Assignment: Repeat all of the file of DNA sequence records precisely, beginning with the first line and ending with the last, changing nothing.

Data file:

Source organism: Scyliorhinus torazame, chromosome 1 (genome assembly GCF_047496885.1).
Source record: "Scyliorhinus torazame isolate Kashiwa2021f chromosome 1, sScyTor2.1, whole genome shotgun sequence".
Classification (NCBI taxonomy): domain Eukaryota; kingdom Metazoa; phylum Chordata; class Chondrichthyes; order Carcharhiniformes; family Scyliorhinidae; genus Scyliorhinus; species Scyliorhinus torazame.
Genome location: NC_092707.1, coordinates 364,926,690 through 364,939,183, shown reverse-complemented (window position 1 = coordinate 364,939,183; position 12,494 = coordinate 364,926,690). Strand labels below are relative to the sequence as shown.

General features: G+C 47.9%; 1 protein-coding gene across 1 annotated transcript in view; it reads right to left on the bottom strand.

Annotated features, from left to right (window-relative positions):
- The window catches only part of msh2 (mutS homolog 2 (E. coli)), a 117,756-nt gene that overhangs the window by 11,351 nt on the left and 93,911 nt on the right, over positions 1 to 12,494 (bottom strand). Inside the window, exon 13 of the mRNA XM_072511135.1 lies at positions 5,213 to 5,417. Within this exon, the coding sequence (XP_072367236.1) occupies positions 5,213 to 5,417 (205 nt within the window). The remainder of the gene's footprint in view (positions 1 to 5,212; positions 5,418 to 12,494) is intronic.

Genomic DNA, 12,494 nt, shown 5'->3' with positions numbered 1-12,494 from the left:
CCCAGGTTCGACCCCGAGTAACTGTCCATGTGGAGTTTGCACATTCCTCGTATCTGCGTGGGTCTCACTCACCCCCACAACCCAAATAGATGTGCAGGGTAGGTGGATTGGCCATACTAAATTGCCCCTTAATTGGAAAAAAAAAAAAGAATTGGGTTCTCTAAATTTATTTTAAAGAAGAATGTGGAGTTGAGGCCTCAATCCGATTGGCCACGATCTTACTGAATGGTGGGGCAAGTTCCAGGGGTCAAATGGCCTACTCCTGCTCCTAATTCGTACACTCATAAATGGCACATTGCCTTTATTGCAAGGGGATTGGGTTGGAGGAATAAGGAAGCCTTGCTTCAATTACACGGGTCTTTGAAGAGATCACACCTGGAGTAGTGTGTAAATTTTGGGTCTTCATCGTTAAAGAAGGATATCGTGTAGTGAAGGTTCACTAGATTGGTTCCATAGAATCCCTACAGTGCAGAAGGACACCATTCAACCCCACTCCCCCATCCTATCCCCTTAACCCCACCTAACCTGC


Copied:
Source organism: Scyliorhinus torazame, chromosome 1 (genome assembly GCF_047496885.1).
Source record: "Scyliorhinus torazame isolate Kashiwa2021f chromosome 1, sScyTor2.1, whole genome shotgun sequence".
Classification (NCBI taxonomy): domain Eukaryota; kingdom Metazoa; phylum Chordata; class Chondrichthyes; order Carcharhiniformes; family Scyliorhinidae; genus Scyliorhinus; species Scyliorhinus torazame.
Genome location: NC_092707.1, coordinates 364,926,690 through 364,939,183, shown reverse-complemented (window position 1 = coordinate 364,939,183; position 12,494 = coordinate 364,926,690). Strand labels below are relative to the sequence as shown.

General features: G+C 47.9%; 1 protein-coding gene across 1 annotated transcript in view; it reads right to left on the bottom strand.

Annotated features, from left to right (window-relative positions):
- The window catches only part of msh2 (mutS homolog 2 (E. coli)), a 117,756-nt gene that overhangs the window by 11,351 nt on the left and 93,911 nt on the right, over positions 1 to 12,494 (bottom strand). Inside the window, exon 13 of the mRNA XM_072511135.1 lies at positions 5,213 to 5,417. Within this exon, the coding sequence (XP_072367236.1) occupies positions 5,213 to 5,417 (205 nt within the window). The remainder of the gene's footprint in view (positions 1 to 5,212; positions 5,418 to 12,494) is intronic.

Genomic DNA, 12,494 nt, shown 5'->3' with positions numbered 1-12,494 from the left:
CCCAGGTTCGACCCCGAGTAACTGTCCATGTGGAGTTTGCACATTCCTCGTATCTGCGTGGGTCTCACTCACCCCCACAACCCAAATAGATGTGCAGGGTAGGTGGATTGGCCATACTAAATTGCCCCTTAATTGGAAAAAAAAAAAAGAATTGGGTTCTCTAAATTTATTTTAAAGAAGAATGTGGAGTTGAGGCCTCAATCCGATTGGCCACGATCTTACTGAATGGTGGGGCAAGTTCCAGGGGTCAAATGGCCTACTCCTGCTCCTAATTCGTACACTCATAAATGGCACATTGCCTTTATTGCAAGGGGATTGGGTTGGAGGAATAAGGAAGCCTTGCTTCAATTACACGGGTCTTTGAAGAGATCACACCTGGAGTAGTGTGTAAATTTTGGGTCTTCATCGTTAAAGAAGGATATCGTGTAGTGAAGGTTCACTAGATTGGTTCCATAGAATCCCTACAGTGCAGAAGGACACCATTCAACCCCACTCCCCCATCCTATCCCCTTAACCCCACCTAACCTGC